The federal government is going to keep a physical check on the progress of development projects through satellite-grounded monitoring.
The meeting of the National Coordination Committee (NCC), headed by Omar Ayub Khan, the Federal Minister for Economic Affairs, was held in Islamabad. The meeting was attended by Mahmood Khan, the Chief Minister of Khyber Pakhtunkhwa, and other concerned officials. The session was convened to speed the Foreign-Funded Projects (FFPs) in Khyber Pakhtunkhwa and Balochistan which are being implemented by the governments of two provinces.
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It was decided in the meeting that the sluggish foreign-funded development projects in KPK and Balochistan would be monitored physically through a satellite-based system. Omar Ayub Khan said that a three-pronged approach would be adopted to check the projects which would entail physical progress verification through the Suparco satellites, financial tracking, and prioritization of fast-moving projects over the slow-moving projects and the use of Gantt chart to track projects timelines and ensure timely completion.
The session was informed by the secretary of economic affairs that 34 foreign-funded projects were under implementation by the government of Khyber Pakhtunkhwa for which Asian Development Bank, European Union, World Bank, China, France, Germany, Japan, Saudi Arabia, United Kingdom, and the USA provided $3.651 billion.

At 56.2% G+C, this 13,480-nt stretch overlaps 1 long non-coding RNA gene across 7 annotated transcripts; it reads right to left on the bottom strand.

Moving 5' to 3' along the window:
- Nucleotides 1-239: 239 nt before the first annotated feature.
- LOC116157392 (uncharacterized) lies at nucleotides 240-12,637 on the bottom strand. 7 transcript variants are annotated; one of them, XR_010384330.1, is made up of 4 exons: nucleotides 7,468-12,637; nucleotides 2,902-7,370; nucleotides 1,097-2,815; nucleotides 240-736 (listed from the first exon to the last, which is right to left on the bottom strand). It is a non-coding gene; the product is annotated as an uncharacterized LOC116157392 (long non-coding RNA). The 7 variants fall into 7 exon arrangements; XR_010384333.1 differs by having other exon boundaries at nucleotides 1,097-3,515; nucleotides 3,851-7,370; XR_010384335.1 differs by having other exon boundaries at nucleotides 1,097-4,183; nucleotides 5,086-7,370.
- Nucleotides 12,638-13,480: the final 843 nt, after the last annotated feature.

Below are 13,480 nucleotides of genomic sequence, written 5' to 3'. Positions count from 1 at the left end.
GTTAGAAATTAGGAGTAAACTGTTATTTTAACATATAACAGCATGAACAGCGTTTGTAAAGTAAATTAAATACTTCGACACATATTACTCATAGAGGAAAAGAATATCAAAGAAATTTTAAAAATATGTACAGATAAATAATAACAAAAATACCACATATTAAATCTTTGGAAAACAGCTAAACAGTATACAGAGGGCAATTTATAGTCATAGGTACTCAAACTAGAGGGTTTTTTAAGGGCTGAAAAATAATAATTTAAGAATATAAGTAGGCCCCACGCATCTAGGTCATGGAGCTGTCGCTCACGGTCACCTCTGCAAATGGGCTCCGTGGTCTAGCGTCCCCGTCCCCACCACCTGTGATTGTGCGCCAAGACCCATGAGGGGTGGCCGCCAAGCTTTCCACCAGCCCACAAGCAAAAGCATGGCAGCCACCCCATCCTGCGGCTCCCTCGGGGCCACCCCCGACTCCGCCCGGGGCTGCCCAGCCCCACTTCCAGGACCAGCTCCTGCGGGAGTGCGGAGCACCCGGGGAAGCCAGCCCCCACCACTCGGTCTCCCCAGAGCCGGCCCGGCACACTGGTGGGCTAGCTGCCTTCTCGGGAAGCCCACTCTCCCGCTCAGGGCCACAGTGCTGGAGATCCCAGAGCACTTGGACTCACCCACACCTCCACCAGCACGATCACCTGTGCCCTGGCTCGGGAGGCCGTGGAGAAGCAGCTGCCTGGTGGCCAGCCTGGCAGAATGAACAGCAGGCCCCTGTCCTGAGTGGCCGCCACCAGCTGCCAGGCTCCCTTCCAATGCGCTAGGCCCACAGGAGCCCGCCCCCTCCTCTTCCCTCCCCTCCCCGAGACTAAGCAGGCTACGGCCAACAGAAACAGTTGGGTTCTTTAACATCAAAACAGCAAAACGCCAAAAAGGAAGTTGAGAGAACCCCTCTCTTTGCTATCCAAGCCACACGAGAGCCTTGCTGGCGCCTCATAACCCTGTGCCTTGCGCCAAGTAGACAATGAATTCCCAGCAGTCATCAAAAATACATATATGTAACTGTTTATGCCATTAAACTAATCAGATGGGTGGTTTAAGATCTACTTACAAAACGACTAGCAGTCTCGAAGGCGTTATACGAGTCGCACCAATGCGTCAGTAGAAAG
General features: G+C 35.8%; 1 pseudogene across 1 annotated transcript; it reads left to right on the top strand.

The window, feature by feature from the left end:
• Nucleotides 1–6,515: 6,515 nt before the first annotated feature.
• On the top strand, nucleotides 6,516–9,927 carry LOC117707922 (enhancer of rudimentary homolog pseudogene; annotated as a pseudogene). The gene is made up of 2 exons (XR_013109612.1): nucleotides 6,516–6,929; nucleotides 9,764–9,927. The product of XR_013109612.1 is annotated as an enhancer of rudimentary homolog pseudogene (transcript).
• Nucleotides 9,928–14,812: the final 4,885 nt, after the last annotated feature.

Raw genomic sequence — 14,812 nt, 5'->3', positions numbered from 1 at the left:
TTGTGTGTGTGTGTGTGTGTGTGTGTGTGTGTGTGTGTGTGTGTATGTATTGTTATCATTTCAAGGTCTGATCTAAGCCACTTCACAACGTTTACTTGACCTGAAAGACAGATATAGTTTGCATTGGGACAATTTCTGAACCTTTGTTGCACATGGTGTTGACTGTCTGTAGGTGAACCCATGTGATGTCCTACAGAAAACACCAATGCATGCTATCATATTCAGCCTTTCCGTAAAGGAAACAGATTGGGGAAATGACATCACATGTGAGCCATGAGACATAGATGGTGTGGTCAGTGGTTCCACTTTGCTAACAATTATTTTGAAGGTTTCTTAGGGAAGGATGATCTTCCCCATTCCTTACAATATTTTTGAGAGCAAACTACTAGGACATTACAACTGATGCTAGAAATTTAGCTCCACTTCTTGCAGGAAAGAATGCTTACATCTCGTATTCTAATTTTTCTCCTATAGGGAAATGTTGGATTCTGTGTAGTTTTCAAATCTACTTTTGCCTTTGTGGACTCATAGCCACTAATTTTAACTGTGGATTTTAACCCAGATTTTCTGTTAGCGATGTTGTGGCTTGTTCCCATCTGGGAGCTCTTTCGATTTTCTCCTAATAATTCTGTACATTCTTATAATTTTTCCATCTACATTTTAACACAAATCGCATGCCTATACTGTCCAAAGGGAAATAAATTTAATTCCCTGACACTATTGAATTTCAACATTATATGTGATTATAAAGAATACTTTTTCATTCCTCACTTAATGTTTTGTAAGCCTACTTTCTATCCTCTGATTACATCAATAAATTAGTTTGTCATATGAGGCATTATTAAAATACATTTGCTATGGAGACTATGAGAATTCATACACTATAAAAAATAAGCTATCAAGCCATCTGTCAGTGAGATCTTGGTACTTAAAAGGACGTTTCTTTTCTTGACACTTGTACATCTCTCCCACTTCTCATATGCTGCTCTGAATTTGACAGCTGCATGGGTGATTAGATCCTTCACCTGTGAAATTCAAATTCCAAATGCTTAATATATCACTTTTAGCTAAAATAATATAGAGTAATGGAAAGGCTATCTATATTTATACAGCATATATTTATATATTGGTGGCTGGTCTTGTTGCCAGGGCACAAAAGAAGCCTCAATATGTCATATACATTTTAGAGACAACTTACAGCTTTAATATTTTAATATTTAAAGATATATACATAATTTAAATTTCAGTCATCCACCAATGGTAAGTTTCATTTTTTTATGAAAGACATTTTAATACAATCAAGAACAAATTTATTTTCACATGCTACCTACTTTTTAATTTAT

Talking about the clean Energy Investment Programme, funded by the Asian Development Bank, the Chief Minister of KPK told that out of 8,000 schools, solar facilities had been installed in 5,946 schools in the province while the system would be installed in remaining schools by the end of June. He also said that the solar system in 53 health units had been installed and 134 health units would be facilitated for which work is under progress.
The meeting was informed that under the micro-hydropower plant component, 287 MHPP have been installed and installation for the 411 is in progress. The session was informed that 12 foreign-funded projects, costing $509 million were underway in Baluchistan. Out of these projects, two were problematic and four projects were partially satisfactory.
The NCC focused on the problematic projects, funded by Asian Development Bank’s Water Resources Development Project, costing $102 million, and World Banks’ funded Water Management and Community Support Project, costing $110 million. The concerned officials were directed to resolve the related issues and speed up the working on these projects.